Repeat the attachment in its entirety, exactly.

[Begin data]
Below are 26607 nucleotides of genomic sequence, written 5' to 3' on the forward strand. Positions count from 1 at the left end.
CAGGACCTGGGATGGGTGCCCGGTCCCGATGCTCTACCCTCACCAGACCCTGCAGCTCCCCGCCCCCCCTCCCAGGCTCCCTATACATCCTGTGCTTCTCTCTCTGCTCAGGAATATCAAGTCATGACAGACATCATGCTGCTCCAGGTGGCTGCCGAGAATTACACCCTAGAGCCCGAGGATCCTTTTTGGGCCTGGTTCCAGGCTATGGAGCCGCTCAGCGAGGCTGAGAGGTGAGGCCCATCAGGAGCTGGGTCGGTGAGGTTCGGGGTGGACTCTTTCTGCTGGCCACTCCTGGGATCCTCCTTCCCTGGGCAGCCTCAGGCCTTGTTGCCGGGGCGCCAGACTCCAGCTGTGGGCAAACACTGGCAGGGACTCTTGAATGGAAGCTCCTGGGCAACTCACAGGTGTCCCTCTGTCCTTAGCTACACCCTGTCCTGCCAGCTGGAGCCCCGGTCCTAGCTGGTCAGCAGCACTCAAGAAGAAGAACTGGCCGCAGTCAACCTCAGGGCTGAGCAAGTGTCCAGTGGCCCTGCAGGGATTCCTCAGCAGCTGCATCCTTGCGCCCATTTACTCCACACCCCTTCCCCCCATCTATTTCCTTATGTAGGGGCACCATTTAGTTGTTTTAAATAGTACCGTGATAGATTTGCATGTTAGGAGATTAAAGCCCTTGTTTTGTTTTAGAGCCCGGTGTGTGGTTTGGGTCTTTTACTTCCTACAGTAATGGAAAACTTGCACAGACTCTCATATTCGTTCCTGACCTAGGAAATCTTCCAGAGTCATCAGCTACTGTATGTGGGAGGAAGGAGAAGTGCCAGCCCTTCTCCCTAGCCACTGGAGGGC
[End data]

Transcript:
Below are 26607 nucleotides of genomic sequence, written 5' to 3' on the forward strand. Positions count from 1 at the left end.
CAGGACCTGGGATGGGTGCCCGGTCCCGATGCTCTACCCTCACCAGACCCTGCAGCTCCCCGCCCCCCCTCCCAGGCTCCCTATACATCCTGTGCTTCTCTCTCTGCTCAGGAATATCAAGTCATGACAGACATCATGCTGCTCCAGGTGGCTGCCGAGAATTACACCCTAGAGCCCGAGGATCCTTTTTGGGCCTGGTTCCAGGCTATGGAGCCGCTCAGCGAGGCTGAGAGGTGAGGCCCATCAGGAGCTGGGTCGGTGAGGTTCGGGGTGGACTCTTTCTGCTGGCCACTCCTGGGATCCTCCTTCCCTGGGCAGCCTCAGGCCTTGTTGCCGGGGCGCCAGACTCCAGCTGTGGGCAAACACTGGCAGGGACTCTTGAATGGAAGCTCCTGGGCAACTCACAGGTGTCCCTCTGTCCTTAGCTACACCCTGTCCTGCCAGCTGGAGCCCCGGTCCTAGCTGGTCAGCAGCACTCAAGAAGAAGAACTGGCCGCAGTCAACCTCAGGGCTGAGCAAGTGTCCAGTGGCCCTGCAGGGATTCCTCAGCAGCTGCATCCTTGCGCCCATTTACTCCACACCCCTTCCCCCCATCTATTTCCTTATGTAGGGGCACCATTTAGTTGTTTTAAATAGTACCGTGATAGATTTGCATGTTAGGAGATTAAAGCCCTTGTTTTGTTTTAGAGCCCGGTGTGTGGTTTGGGTCTTTTACTTCCTACAGTAATGGAAAACTTGCACAGACTCTCATATTCGTTCCTGACCTAGGAAATCTTCCAGAGTCATCAGCTACTGTATGTGGGAGGAAGGAGAAGTGCCAGCCCTTCTCCCTAGCCACTGGAGGGC